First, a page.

ENFNTSTERRIBLES

28 Jan
Music

INTERVIEW: Eefje De Visser Talks Fourth Studio Album ‘Bitterzoet’

The world has about 9.000 different languages, but there’s only one language that brings us all together and that’s music. Dutch singer Eefje De Visser rose to stardom because of her wonderful first three albums, but it’s her brand new album ‘Bitterzoet’ that keeps everyone talking. You don’t need to understand a single word to hear the beauty of her music, so it isn’t an understatement if we say that Eefje De Visser is one of the best artists of the moment. After we visited the music video shoot of ‘Bitterzoet, we sat down with her to talk about the new album.

You grew up in The Netherlands, but you’re living in Belgium now because of your boyfriend. Which country do you like the most?

It changes. The thing that is interesting is that when you leave your own country and culture, you realize how that culture shaped you as a person. By moving to Belgium, I kind of had the opportunity to choose some elements of my Dutch roots that I wanted to keep, but also add some things from the Belgians that I like. I want the best of both worlds.

Although your music is Dutch, it does sound very international to us. How would you explain this? 

First of all, thanks! That’s one of my goals. I really want to make it sound universal. In the West, we all grew up with very western music. Which is not bad. Us Dutch-speaking people are also affected by music from other cultures and languages. So I definitely believe it can be the other way around too. I think it’s very interesting how a song can touch you, even if you don’t understand the lyrics. Look at Rosalía! We understand her songs, even though we don’t speak her language.

I think it’s important to put the main focus on the music and not the lyrics. I mean, lyrics are always important. It gives an extra dimension to a song, but it doesn’t come in the first place. I would rather like to translate my music through a feeling than through words. I want my song texts to really flow with the music, as if you almost can’t understand what I’m saying. Some people complain about not understanding every word I sing, but I do that on purpose. Also, when I try to translate my songs into English, it feels like I’m loosing something. I tried it, but it didn’t necessarily make the song better.

You’re focusing a lot on the visuals surrounding the album, like the videos and shoots. Why is that?

I’m a very visual person myself. I want to create a world around my music and not just release the music. Kate Bush is a great example for me when I think about visuals and creating something more than just the music. Madonna, Micheal Jackson, Solange, Rosalía as well. It’s something I had to grow into. I needed to find the right team, because it’s a lot of work. But I think I found it now. My team is bigger and better, so they are perfectly capable of supporting my vision and I love working with them and creating nice visuals.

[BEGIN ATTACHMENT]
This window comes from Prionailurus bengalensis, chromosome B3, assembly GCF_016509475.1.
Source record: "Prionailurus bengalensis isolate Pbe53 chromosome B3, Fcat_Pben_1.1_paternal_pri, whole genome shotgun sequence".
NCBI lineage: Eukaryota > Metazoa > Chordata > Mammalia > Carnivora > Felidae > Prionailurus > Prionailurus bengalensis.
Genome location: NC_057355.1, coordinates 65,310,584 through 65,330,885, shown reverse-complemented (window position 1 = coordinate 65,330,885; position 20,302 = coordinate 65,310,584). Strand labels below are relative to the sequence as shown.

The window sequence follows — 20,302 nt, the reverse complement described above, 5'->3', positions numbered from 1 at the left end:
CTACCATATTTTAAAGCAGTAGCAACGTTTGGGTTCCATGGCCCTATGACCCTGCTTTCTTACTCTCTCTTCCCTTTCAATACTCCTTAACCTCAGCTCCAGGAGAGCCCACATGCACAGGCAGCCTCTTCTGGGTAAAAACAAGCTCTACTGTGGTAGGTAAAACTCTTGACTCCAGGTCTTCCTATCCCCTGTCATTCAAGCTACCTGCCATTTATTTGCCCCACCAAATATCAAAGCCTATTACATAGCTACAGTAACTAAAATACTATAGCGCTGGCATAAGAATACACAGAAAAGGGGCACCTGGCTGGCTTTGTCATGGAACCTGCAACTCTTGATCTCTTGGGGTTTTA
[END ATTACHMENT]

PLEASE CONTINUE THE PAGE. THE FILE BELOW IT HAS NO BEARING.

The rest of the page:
Your fourth studio album is now being released four years after your last album. How have you changed in those four years? 

A lot! (laughs) I moved to Belgium, met a lot of new people and discovered a completely new scene. There is a very rich and inspiring scene here in Belgium like Tamino, Sylvie Kreusch, Deus, Balthazar, Soulwax, Charlotte Adigery, Oscar and the Wolf and Tsar B. I just love the music scene in Belgium. Combining that with my network in the Netherlands was something very interesting. But I also just took some time to figure out how to make this new album. I really wanted to bring something new. I took my songwriting back to the basics, which makes it more pure, I think.

I had a need for renewal, even though I still stand behind my old albums. I still really like complex songwriting, but I didn’t want to repeat myself. Bitterzoet still has songs with complex songwriting, I’ll never completely let go of that style. 

“Bitterzoet” is one of the songs on the album, but it’s also the title. Why? 

It has a lot of meanings. It also reminds me of a drink and escapism. Wanting to escape from reality. It’s also a way for me to deal with reality. It just fitted the album for many reasons. That duality keeps coming back on the album. When contradictions meet one another it forms tension, colorfulness… Think, for example, about where day and night meet one another. A sunset is a beautiful color explosion, that image reappears a lot on the album. I wanted to make people hear that surrealistic feeling of a twilight zone, and the drunkenness of alcohol.

Was Bitterzoet a difficult album to make? 

Yes, it was very hard. (laughs) I had a feeling it wasn’t working for a long time. I made this record with my boyfriend who really got to give his own twist to it. I wanted it to feel like an ’80s soundtrack, while flirting with the pop genre. The record has a very dark side, but it’s still approachable, I think, that was my intention.

“Stilstand” is one of our favorite songs. What’s the song about? 

I feel like the meaning of that song is very clear. It’s not about a certain person, but rather about something people do. It’s about not living life and people who want to duck away from life. Escapism. I see a lot of pain around me and I have been in a lot of pain myself. It’s something that drags you down in a way. A lot of my songs are about that.

 

Eefje De Visser’s new album ‘Bitterzoet’ is out now on all streaming services.

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